Indwelling urinary catheters are made of latex or silicone. Intermittent catheters may be made of rubber or polyvinyl chloride (PVC), making them softer and more flexible than indwelling catheters (Perry et al., 2014). The size of a urinary catheter is based on the French (Fr) scale, which reflects the internal diameter of the tube. Recommended catheter size is 12 to 16 Fr for females, and 14 to 16 Fr for males. Smaller sizes are used for infants and children. The balloon size also varies with catheters: smaller for children (3 ml) and larger for continuous bladder irrigation (30 ml). The size of the catheter is usually printed on the side of the catheter port.
An indwelling catheter is attached to a drainage bag to allow for unrestricted flow of urine. Make sure that the urinary bag hangs below the level of the patient’s bladder so that urine flows out of the bladder. The bag should not touch the floor, and the patient should carry the bag below the level of the bladder when ambulating. To review how to insert an indwelling catheter, see Checklist 80.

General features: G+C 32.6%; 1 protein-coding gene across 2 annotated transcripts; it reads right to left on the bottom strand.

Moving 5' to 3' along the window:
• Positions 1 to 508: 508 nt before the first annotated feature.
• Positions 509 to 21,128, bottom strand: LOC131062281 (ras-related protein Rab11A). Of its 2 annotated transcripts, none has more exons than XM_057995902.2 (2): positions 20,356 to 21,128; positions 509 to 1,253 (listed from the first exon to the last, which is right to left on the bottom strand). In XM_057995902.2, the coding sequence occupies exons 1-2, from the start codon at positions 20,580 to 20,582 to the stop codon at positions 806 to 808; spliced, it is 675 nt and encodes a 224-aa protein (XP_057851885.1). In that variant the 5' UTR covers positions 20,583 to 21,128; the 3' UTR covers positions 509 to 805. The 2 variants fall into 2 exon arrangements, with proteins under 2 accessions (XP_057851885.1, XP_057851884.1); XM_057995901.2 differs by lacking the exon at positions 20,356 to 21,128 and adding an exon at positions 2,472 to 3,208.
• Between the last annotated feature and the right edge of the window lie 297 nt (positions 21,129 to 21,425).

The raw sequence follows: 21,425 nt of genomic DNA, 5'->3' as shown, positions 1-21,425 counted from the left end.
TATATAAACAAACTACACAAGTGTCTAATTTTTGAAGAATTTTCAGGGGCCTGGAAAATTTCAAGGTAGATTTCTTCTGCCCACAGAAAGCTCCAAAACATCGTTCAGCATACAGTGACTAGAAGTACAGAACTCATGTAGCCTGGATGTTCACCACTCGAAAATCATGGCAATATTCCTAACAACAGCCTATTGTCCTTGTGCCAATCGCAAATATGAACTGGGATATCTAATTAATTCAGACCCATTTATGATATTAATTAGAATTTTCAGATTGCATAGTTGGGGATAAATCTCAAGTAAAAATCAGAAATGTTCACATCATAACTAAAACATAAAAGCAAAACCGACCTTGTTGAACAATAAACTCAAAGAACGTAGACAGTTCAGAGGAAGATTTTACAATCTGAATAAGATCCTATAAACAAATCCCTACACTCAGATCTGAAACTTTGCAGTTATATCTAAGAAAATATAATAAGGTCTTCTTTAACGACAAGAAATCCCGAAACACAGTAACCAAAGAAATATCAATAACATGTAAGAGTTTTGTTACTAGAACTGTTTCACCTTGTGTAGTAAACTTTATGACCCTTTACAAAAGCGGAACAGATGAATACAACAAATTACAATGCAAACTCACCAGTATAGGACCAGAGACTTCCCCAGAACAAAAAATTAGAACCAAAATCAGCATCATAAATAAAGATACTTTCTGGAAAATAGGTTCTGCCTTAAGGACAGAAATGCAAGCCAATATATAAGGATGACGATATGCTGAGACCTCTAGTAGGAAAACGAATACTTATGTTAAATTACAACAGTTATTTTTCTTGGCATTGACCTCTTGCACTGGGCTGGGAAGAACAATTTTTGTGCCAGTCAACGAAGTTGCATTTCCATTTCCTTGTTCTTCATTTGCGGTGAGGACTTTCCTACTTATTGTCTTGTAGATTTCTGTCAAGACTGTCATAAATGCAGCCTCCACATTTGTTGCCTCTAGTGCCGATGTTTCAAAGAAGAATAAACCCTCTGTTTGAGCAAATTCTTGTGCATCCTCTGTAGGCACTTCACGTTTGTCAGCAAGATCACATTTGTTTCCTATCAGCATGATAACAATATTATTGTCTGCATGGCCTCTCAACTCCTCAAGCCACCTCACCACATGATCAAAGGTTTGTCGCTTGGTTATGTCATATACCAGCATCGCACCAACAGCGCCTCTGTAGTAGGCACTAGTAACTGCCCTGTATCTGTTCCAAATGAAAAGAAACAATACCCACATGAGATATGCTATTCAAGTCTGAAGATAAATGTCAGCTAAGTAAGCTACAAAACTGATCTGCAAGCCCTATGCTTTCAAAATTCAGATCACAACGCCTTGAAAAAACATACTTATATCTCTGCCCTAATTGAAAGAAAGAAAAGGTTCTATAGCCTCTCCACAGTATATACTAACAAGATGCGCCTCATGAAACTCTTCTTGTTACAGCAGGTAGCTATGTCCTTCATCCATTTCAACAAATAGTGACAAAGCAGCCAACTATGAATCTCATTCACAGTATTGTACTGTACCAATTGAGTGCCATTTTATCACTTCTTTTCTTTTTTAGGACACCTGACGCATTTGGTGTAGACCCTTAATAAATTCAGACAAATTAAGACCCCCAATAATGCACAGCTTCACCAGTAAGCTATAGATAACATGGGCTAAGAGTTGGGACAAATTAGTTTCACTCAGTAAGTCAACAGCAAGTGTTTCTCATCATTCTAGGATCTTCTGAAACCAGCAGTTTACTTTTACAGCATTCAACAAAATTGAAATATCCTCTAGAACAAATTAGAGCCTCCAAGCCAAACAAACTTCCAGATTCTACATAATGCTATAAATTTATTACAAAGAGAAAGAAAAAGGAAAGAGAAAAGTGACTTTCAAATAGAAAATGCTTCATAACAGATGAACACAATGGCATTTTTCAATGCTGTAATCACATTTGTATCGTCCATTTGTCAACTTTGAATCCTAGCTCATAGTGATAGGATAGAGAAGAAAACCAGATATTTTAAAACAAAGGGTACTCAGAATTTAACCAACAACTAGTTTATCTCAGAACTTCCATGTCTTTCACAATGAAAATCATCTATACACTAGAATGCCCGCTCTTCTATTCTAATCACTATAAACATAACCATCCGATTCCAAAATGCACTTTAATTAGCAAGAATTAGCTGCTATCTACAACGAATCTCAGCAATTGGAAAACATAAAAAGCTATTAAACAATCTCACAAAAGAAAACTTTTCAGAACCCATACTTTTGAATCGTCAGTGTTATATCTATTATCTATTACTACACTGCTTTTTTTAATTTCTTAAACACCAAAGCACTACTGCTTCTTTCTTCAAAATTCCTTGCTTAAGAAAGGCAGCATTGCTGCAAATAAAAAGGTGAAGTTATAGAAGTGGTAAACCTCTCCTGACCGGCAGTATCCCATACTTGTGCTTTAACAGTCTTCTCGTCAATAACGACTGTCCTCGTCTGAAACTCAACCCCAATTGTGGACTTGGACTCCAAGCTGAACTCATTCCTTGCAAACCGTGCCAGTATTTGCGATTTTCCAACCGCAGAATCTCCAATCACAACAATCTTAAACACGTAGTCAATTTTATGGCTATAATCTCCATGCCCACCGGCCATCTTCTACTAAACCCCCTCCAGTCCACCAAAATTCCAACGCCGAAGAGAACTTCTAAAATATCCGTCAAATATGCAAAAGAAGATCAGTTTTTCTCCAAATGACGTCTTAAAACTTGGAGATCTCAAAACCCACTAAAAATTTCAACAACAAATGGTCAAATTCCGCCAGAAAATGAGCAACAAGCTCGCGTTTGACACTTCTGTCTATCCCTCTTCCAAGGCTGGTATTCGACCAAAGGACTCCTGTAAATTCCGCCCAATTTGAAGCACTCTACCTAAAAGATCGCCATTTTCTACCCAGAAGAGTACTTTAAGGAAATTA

Removing a Urinary Catheter
Patients require an order to have an indwelling catheter removed. Although an order is required, it remains the responsibility of the health care provider to evaluate if the indwelling catheter is necessary for the patient’s recovery.
A urinary catheter should be removed as soon as possible when it is no longer needed. For post-operative patients who require an indwelling catheter, the catheter should be removed preferably within 24 hours. The following are appropriate uses of an indwelling catheter (Gould et al., 2009):
- Improved comfort for end-of-life care
- Assisting in the healing process of an open sacral or perineal pressure ulcer